An analysis of existing research supports a notion that already has begun to transform instruction in schools from coast to coast: that multimodal learning–using many modes and strategies that cater to individual learners’ needs and capacities–is more effective than traditional, unimodal learning, which uses a single mode or strategy.
According to a new report commissioned by Cisco Systems, adding visuals to verbal (textual and/or auditory) instruction can result in significant gains in basic or higher-order learning, if applied appropriately. Students using a well-designed combination of visuals and text learn more than students who use only text, the report says.
It also provides insights into when interactivity strengthens the multimodal learning of moderate to complex topics, and when it’s advantageous for students to work individually when learning.
“There is a lot of misinformation circulating about the effectiveness of multimodal learning,” said Charles Fadel, Cisco’s global education leader. “As curriculum designers embrace multimedia and technology wholeheartedly, we considered it important to set the record straight, in the interest of the most effective teaching and learning.”
The report, titled Multimodal Learning through Media: What the Research Says, was conducted by the Metiri Group, which serves the education community through a broad range of consulting services. It is the third in a series of meta-studies that address “what the research says” about various topics in education; prior reports tackled technology in schools and education and economic growth.
Information was gathered for the report using meta-analysis, or combining the results of several studies that address a set of related research hypotheses. Only studies published after 1997 and addressing the use of multimedia in education were considered.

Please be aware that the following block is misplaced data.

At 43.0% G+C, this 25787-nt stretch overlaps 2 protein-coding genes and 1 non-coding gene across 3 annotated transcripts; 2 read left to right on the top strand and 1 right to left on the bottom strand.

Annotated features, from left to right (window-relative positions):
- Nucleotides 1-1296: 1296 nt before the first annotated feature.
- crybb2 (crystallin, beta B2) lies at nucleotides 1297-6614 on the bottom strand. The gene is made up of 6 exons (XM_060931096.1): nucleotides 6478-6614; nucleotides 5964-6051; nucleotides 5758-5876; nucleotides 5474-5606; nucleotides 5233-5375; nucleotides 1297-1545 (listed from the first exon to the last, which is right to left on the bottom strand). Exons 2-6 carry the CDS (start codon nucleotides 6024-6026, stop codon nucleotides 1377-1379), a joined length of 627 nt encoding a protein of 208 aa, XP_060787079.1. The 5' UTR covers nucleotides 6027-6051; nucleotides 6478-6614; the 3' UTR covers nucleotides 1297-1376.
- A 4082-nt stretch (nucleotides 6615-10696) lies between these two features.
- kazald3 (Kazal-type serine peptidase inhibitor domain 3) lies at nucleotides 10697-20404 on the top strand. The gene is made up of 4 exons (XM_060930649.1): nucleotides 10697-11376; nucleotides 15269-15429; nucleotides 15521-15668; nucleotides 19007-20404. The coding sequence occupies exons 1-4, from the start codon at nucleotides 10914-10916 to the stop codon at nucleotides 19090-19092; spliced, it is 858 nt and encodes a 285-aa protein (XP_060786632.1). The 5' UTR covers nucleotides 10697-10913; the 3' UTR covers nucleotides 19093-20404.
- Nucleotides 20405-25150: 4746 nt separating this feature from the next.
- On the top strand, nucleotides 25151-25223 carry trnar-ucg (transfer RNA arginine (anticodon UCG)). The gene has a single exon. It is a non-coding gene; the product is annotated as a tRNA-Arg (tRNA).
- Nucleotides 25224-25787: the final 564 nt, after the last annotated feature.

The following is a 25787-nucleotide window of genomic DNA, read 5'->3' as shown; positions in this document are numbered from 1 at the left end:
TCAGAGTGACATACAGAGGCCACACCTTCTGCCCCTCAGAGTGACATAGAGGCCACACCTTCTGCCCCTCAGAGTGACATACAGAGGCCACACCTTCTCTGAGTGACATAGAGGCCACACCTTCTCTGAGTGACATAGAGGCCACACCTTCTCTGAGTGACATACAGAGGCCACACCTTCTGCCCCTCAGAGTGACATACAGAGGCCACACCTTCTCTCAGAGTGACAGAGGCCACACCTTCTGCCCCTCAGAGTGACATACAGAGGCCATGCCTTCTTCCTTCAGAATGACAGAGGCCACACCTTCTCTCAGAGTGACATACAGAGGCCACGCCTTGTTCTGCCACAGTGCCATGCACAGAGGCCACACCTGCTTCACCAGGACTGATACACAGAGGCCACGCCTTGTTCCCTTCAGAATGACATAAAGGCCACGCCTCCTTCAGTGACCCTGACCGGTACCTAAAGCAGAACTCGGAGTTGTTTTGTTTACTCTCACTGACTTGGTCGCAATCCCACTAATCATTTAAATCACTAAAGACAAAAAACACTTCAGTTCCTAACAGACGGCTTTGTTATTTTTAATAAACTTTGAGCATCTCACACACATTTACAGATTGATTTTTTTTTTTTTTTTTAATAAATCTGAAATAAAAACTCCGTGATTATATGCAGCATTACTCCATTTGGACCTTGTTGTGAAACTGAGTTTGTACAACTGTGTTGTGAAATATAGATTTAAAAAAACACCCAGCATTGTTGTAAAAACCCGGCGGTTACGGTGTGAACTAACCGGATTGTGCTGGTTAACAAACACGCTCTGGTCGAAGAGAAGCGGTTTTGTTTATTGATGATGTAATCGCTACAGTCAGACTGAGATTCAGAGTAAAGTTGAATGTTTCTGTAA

“The real challenge before educators today is to establish learning environments, teaching practices, curricula, and resources that leverage what we know about the limitations of human physiology and the capacity explained by the cognitive sciences to augment deep learning in students,” says the study.
How students learn
New information about how we acquire knowledge is now available through functional magnetic resonance imaging (fMRI) of the human brain at work and rapid sampling techniques that reveal the pattern of brain activity over time as people read, listen, talk, observe, think, multitask, and perform other mental tasks.
In its introduction, the Metiri Group report indicates that the brain has three types of memory: sensory memory, working memory, and long-term memory.
Working memory is where thinking gets done and is dual-coded with a buffer for storage of verbal or text elements, and a second buffer for visual or spatial elements. Short-term memory is thought to be limited to approximately four objects that can be simultaneously stored in visual or spatial memory and about seven objects that can be simultaneously stored in verbal memory.
Within working memory, verbal/text memory and visual/spatial memory work together, without interference, to strengthen understanding. However, overfilling either buffer can result in cognitive overload and weaken learning.
Recent studies also suggest that convergence, or sensory input combined with new information at the same time, has positive effects on memory retrieval. It creates linked memories, so that the triggering of any aspect of the experience will bring to consciousness the entire memory.
Sensory memory is caused by experiencing anything through the five senses (sight, sound, taste, smell, and touch) and is involuntarily stored in long-term memory as episodic knowledge. However, these sensory memories degrade very quickly, and it’s only when the person pays attention to elements of sensory memory that these experiences get introduced into working memory. Once an experience is in a student’s working memory, the learner then can consciously hold that experience in his or her memory and can think about it in context.
Long-term memory is nearly unlimited, and it’s estimated that a person can store up to 10 to the 20th power bits of information over a lifetime–equivalent to 50,000 times the text in the U.S. Library of Congress (30 million cataloged books; 58 million manuscripts).